Title:
Autoloading pistol design
United States Patent 8752474


Abstract:
A firearm such as a pistol includes a barrel which rotates and travels linearly relative to a frame of the pistol and a slide which travels linearly relative to the barrel and frame. The barrel has at least one stop located at a muzzle end for engaging at least one stop on the slide when the barrel is in a first rotational position to prevent linear movement of the slide relative to the barrel, which stops permit the slide and said barrel to move linearly relative to one another when the barrel is in a second rotational position. Another aspect of the invention comprises a control surface which is located on a barrel of a firearm. Yet another aspect of the invention comprises such features associated with a rotating, rather than tipping, firearm barrel. Yet another aspect of the invention comprises a replaceable energy buffer for a firearm.



Inventors:
Vanek, Chester F. (Shoreline, WA, US)
Application Number:
13/136179
Publication Date:
06/17/2014
Filing Date:
07/25/2011
Assignee:
VANEK CHESTER F.
Primary Class:
International Classes:
F41A3/86
Field of Search:
89/162, 89/163, 89/177, 89/178, 89/172, 89/196, 89/14.3, 89/198, 42/1.06
View Patent Images:
US Patent References:
5309815Firearm, particularly handgun1994-05-10Moller et al.89/163
5069110Impact buffering recoil mechanism1991-12-03Menck89/198
5060555Slide decelerator for a firearm1991-10-29Sater et al.89/196
5054368Recoil buffer unit1991-10-08Wentzel et al.89/196
4972760Adjustable automatic firearm recoil system1990-11-27McDonnell89/196
4522107Shock-absorbing recoil mechanism1985-06-11Woodcock et al.89/196
4388855Firearm pneumatic slide decelerator assembly1983-06-21Sokolovsky89/198
4201113Telescoping return-spring assembly for automatic handguns1980-05-06Seecamp89/199
4173169Semi-automatic firearm1979-11-06Yates et al.89/132
4103587Autoloading pistol1978-08-01Vanek89/175
4031808Handgun apparatus1977-06-28Raville89/163
3901125Handgun apparatus1975-08-26Raville89/163
2846926Floating barrel action for automatic pistol1958-08-12Kimball89/196
2627686Recoil reducer and accuracy improver1953-02-10Shockey42/1.06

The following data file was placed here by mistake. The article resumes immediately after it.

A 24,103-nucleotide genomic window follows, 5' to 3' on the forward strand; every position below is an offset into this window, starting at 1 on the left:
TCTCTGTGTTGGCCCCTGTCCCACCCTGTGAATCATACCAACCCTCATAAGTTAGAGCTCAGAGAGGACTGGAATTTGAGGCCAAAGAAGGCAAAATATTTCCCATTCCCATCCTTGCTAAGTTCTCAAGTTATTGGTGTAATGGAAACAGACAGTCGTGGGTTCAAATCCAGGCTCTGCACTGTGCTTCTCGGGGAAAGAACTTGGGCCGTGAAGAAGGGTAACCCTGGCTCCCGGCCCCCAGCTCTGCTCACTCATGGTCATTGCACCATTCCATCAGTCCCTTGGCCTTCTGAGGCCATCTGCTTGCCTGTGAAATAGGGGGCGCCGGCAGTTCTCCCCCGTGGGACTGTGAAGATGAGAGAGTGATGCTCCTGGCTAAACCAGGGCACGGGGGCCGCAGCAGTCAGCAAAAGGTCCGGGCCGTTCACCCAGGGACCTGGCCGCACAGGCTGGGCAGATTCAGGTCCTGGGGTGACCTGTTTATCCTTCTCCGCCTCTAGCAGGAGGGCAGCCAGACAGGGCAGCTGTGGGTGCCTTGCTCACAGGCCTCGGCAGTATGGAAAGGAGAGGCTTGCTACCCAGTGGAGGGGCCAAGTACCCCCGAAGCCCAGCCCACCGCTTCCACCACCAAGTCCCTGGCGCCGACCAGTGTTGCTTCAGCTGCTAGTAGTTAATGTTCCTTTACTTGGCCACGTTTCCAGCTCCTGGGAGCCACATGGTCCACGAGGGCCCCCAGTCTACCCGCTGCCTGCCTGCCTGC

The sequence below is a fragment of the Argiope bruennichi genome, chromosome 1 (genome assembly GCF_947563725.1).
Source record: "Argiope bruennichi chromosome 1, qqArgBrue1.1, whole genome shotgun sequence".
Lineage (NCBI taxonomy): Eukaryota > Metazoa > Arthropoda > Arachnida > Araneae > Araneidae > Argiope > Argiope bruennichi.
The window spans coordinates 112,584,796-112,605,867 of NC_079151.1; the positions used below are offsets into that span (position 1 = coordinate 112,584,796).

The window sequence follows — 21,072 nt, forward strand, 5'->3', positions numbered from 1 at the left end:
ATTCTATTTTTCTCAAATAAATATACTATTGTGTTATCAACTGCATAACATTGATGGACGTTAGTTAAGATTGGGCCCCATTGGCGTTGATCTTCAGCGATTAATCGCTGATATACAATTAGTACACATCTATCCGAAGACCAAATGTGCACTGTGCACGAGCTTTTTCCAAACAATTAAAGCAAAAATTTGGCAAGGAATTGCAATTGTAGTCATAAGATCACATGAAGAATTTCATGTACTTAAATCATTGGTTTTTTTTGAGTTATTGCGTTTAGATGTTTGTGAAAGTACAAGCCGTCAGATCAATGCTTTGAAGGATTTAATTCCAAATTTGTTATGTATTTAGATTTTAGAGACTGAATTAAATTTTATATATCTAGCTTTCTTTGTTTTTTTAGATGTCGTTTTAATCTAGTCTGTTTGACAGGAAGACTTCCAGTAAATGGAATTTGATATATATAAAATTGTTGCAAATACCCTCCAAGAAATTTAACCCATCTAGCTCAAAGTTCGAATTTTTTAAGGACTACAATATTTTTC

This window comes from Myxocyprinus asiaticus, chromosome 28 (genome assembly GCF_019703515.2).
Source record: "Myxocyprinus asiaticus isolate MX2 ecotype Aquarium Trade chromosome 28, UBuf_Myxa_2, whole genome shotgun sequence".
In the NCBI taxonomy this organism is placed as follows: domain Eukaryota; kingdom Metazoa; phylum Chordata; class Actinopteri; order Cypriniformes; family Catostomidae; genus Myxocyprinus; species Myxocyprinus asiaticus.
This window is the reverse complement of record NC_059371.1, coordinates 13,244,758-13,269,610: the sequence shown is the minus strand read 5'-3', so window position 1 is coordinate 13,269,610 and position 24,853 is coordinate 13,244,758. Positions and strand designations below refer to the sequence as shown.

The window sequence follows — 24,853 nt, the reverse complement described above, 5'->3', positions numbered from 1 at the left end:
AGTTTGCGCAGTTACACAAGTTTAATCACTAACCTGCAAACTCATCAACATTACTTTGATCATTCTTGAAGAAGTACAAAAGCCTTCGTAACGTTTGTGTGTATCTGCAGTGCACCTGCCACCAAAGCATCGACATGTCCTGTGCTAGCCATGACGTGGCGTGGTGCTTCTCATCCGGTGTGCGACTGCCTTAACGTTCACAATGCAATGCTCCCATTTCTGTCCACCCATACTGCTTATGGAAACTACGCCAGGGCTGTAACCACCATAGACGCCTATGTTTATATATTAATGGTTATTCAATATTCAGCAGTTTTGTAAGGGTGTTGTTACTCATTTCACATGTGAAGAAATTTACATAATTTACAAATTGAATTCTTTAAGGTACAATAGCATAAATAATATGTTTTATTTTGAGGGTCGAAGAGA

2522192Recoil reducer1950-09-12Porter89/198
1738751Automatic pistol1929-12-10Bluehdorn89/163
1563675Automatic pistol1925-12-01Tansley89/128
1382197Firearm1921-06-21Jolidon89/163
0580924N/A1897-04-20Browning89/145



Other References:
Midway USA for Shooting, Reloading, Gunsmithing and Hunting, “Wilson Combat Shok—Buff Kit 1911 Government 45 ACP”, http://www.midwayusa.com, 4 pages.
Primary Examiner:
Tillman Jr., Reginald
Attorney, Agent or Firm:
Weide & Miller, Ltd.
Parent Case Data:

RELATED APPLICATION DATA

This application claims priority to U.S. Provisional Patent Application Ser. No. 61/400,313 filed Jul. 26, 2010.

Claims:
What is claimed is:

1. A firearm configured to launch a projectile comprising: a frame; a barrel movably mounted to said frame, said barrel having a proximal end and a distal muzzle end, said barrel extending along a first axis and configured to move linearly along said first axis, said barrel defining a passage through which a projectile may be launched, said projectile exiting said muzzle end thereof; a slide, said slide defining a barrel passage, said slide mounted over said barrel so that at least a portion of said barrel is located in said barrel passage, said slide movably mounted relative to said frame and said barrel along said first axis between a forward and a rearward position, said slide having a proximal end and a distal end, said muzzle end of said barrel extending outwardly of said distal end of said slide; a spring guide rod extending outwardly from said frame generally parallel to said barrel; a recoil spring mounted over said spring guide rod, said recoil spring configured to bias said slide towards said forward position; and a replaceable impact buffer comprising a generally solid body, said replaceable impact buffer configured to be connected to said slide so as to move with said slide during operation of said firearm and to be disconnected from said slide for replacement, said replaceable impact buffer defining a rod passage through which said spring guide rod and said recoil spring extend when said replaceable impact buffer is located between a portion of a proximal end of said frame and a portion of said slide, said replaceable impact buffer preventing said slide from impacting said frame upon recoil of said slide during firing of said firearm, said portion of said frame comprising a material having a first hardness and said portion of said slide comprising a material having a second hardness, at least a portion of said replaceable impact buffer comprising a material having a third hardness which is less than said first and second hardness, whereby said replaceable impact buffer absorbs recoil energy by permanently deforming between said slide and said frame upon impacting said frame when said firearm is fired.